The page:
Researchers at Osaka University accurately and arbitrarily control the flying speeds of light bullets, offering new possibilities for optical and physical applications.
Although it sounds strange to science fiction, controlling the speed of light has in fact been a long-standing challenge for physicists. In a study recently published in Physics of communications, researchers from Osaka University generated light bullets at very controllable speeds.
According to Albert Einstein’s principle of relativity, the speed of light is constant and cannot be exceeded; however, it is possible to control the velocity of the optical pulse array.
Currently, the spatio-temporal fusion of optical pulses provides an opportunity to control the speed of the group of three-dimensional non-diffraction optical wave packets, known as “light bulbs”, in free space.
In their previous study (Scientific Reports), this group found that by deforming the front of the optical pulse pulse and keeping the front of the phase unchanged, the velocity and acceleration of Bessel-Gaussian light bulbs (without diffraction and scattering) can be controlled.
“However, the problem is that only a defined form of motion, for example, superluminal or subluminal for velocity and acceleration or deceleration for acceleration, can be achieved in a single propagation path,” explains relevant author Zhaoyang Li.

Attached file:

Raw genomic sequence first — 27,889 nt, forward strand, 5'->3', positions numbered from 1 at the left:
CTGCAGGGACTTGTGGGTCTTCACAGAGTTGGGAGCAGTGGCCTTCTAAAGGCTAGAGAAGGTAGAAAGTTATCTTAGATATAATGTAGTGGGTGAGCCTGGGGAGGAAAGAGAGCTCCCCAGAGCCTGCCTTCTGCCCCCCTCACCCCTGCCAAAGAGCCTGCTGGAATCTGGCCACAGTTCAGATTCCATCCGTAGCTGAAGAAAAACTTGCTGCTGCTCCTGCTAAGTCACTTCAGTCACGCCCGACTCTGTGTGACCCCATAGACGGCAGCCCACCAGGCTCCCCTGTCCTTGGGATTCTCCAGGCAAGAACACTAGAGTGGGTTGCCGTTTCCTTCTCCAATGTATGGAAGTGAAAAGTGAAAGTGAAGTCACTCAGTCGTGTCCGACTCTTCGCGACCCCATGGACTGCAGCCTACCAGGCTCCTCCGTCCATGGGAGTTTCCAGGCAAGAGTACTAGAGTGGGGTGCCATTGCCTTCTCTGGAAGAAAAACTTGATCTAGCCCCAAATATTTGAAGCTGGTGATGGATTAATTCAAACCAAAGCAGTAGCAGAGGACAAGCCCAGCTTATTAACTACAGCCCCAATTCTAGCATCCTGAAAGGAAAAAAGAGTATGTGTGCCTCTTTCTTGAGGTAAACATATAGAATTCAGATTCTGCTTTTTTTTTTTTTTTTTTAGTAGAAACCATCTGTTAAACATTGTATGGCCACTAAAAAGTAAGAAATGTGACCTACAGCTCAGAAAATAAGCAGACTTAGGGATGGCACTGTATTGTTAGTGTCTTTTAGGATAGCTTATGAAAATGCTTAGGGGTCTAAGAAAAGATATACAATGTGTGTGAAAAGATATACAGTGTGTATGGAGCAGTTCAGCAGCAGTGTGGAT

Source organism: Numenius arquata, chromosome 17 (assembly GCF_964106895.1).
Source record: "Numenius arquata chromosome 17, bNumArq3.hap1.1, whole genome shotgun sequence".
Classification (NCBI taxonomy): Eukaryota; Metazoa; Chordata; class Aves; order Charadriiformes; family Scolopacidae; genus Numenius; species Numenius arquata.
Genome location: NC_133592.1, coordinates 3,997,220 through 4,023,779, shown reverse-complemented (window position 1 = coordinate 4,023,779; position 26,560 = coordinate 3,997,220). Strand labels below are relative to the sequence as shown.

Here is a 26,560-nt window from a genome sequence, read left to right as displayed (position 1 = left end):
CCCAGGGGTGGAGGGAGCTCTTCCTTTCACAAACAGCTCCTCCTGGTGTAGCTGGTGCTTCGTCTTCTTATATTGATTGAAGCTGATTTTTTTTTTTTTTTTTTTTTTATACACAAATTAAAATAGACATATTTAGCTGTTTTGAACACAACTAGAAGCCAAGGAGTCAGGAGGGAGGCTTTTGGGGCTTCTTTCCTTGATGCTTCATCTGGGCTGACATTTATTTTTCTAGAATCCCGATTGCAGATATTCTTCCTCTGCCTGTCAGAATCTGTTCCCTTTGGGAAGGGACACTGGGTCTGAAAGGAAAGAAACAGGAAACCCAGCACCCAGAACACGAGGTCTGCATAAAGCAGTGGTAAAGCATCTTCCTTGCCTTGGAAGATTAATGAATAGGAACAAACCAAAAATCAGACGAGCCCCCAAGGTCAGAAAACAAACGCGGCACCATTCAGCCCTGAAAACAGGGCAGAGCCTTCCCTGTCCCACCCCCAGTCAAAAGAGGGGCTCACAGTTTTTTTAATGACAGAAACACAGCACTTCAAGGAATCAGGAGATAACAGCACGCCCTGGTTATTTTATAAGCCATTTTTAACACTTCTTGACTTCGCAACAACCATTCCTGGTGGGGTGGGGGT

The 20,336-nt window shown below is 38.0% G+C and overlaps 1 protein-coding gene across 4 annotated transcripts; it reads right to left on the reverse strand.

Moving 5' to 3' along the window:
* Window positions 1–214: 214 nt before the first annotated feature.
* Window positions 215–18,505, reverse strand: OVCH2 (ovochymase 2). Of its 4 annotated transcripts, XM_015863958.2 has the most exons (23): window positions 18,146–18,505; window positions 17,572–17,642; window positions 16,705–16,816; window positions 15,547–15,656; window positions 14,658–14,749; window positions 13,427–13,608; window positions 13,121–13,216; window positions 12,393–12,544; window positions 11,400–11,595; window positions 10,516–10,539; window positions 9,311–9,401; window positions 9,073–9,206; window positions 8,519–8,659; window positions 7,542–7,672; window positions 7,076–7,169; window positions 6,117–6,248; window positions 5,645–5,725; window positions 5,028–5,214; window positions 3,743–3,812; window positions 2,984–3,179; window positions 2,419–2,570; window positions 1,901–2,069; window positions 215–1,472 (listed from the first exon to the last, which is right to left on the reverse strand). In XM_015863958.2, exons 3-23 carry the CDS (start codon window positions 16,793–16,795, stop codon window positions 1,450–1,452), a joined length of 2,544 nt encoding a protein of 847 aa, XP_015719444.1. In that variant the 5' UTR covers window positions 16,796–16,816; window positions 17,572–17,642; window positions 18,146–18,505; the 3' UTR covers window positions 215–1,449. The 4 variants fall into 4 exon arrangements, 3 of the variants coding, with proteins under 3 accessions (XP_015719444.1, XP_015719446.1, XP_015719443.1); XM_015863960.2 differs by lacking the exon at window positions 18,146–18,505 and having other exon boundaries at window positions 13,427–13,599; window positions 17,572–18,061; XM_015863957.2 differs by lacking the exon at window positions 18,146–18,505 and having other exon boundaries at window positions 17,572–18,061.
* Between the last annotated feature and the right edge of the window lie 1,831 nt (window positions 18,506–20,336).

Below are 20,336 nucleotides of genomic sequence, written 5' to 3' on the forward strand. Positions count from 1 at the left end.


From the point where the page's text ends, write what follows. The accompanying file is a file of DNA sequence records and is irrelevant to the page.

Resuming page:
In this newly improved method, using a combination of a deformable mirror and a spatial light modulator, the front of the optical pulse can be arbitrarily deformed, resulting in arbitrary light bulbs (and accelerations) variable during a single path propagation; e.g., subluminal followed by superluminal and / or acceleration followed by deceleration.
“This non-diffraction light bullet with almost programmable flight speeds can bring new opportunities in a wide range of applications, such as free space communication, bio-imaging, optical detection and processing, acceleration and particle manipulation, radiation generation, among others, ”says Zhaoyang Li.
Reference: “Group programmable optical wave packet speed” by Zhaoyang Li and Junji Kawanaka, November 13, 2020, Communication Physics.
DOI: 10.1038 / s42005-020-00481-4